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China human rights: from bad to worse

The famous blind lawyer, Chen Guangcheng, has escaped house arrest. The fight for rights in China rages on.
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In 2007 Chinese human rights activists Chen Guangcheng (in portrait, while jailed) was the recipient of the Ramon Magsaysay award for outstanding public service. (Romeo Gacad/AFP/Getty Images)

Today, Chen Guangcheng, the famous blind activist lawyer, somehow managed to evade nearly 100 guards at eight different checkpoints and flee from his home in the Shandong village of Dongshigu, where he had been under house arrest for the last 18 months.

According to media reports, it appears that he is safe at the US Embassy in Beijing. The video he made demanding that Prime Minister Wen Jiabao end the violence against his family continues to circulate the web.

It is an inspiring tale that is likely to bolster the Chinese dissident community at time when the country is reeling from its highest-profile scandal in decades, the spectacular demise of former Chongqing Party boss Bo Xilai.

But what now?

China's track record when it comes to dissident activity has gone from bad to worse in recent years, and already there are signs that while Chen may be safe, those close to him may pay a price.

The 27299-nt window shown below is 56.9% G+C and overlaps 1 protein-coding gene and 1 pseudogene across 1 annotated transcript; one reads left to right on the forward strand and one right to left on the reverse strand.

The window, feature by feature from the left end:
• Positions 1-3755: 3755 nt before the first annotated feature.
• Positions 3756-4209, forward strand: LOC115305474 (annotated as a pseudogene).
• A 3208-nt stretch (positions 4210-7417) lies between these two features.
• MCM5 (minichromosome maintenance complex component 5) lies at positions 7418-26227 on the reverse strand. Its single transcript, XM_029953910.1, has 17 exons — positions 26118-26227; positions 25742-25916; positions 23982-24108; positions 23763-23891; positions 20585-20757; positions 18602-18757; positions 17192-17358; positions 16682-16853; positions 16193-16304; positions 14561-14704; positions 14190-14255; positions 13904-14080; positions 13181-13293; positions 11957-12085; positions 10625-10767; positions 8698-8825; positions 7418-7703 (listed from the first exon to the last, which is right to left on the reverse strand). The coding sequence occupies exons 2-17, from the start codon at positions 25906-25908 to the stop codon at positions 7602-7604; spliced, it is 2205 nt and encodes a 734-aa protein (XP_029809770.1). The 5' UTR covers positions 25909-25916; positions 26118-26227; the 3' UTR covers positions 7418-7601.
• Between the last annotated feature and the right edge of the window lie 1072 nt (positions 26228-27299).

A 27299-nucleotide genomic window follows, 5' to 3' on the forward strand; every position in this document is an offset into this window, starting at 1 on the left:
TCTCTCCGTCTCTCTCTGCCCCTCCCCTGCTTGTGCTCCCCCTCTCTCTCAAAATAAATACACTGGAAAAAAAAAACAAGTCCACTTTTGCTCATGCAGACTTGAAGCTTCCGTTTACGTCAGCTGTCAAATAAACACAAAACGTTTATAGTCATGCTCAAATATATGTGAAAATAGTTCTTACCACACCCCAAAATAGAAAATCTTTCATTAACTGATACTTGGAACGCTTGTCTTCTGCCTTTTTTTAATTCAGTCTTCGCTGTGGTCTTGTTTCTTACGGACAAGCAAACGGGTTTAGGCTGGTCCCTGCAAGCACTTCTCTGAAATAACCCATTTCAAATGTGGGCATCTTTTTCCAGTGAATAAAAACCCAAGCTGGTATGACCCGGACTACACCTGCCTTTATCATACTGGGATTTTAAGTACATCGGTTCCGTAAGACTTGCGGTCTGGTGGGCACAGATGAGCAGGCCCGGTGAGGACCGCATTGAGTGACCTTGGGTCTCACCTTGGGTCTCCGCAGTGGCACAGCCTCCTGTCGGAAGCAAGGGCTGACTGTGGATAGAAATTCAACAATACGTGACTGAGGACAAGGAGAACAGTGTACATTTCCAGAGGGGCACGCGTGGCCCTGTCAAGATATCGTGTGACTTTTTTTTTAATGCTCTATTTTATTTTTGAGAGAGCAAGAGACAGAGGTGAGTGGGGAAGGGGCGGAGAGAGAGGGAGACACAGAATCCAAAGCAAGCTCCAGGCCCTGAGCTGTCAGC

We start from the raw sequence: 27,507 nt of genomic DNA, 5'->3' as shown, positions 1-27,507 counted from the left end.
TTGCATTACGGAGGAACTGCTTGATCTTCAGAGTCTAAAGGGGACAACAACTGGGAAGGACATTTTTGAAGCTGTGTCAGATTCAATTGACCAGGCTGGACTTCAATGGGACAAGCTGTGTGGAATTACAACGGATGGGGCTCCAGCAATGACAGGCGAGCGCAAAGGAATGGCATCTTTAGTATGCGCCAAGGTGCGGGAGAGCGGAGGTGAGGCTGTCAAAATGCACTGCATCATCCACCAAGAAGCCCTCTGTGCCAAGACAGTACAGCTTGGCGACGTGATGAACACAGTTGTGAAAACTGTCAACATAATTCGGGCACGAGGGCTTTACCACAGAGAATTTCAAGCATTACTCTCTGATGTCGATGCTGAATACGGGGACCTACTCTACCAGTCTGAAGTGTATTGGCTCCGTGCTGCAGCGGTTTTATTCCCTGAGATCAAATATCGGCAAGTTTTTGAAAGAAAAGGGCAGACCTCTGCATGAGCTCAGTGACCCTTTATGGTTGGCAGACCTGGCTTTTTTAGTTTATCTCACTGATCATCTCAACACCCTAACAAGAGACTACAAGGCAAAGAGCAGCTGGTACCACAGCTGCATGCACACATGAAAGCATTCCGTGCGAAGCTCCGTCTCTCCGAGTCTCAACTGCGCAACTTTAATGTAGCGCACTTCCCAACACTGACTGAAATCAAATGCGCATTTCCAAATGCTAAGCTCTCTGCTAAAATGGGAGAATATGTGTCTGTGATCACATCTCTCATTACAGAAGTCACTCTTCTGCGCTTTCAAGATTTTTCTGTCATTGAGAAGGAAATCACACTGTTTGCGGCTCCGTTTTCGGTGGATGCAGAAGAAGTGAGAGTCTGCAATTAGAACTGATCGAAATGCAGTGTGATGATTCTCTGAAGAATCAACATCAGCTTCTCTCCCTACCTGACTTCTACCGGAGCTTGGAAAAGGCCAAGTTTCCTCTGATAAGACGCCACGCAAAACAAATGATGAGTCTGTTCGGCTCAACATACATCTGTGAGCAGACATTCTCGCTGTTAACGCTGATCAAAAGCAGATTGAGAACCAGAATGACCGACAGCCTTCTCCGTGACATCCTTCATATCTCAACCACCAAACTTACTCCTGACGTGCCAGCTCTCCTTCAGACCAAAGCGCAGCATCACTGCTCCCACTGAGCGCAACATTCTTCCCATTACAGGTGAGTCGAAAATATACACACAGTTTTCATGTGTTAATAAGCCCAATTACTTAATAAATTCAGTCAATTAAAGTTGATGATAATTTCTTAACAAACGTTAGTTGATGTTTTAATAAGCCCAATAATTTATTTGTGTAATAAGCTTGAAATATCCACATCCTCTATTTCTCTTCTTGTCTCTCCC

More from GlobalPost: How China silences its fiercest critics

Human Rights in China, an NGO, reports that Chen's brother Chen Guangfu was taken away on Thursday.

His nephew, Chen Kegui, was also in hiding after using a kitchen knife to defend his mother from intruders led by the village chief, according to The Guardian.

Another NGO, ChinaAid, reports that He Peirong, an activist close to Chen, was arrested at her home in Nanjing, coastal Jiangsu province, on Friday morning.

Other prominent activists who have been threatened with imprisonment in China in recent years include:

  • Ai Weiwei was released on bail last June after 80 days in prison.
  • Prominent AIDS activist Hu Jia was imprisoned in 2008 for 3 1/2 years.
  • Hu's wife, Zeng Jinyan, diligently maintained a blog throughout her husband's disappearance. She was detained prior to the Beijing Olympics in 2008 and later released.
  • During his fourth prison term, Liu Xiaobo was awarded the 2010 Nobel Peace Prize for his “long and non-violent struggle for fundamental human rights in China.”

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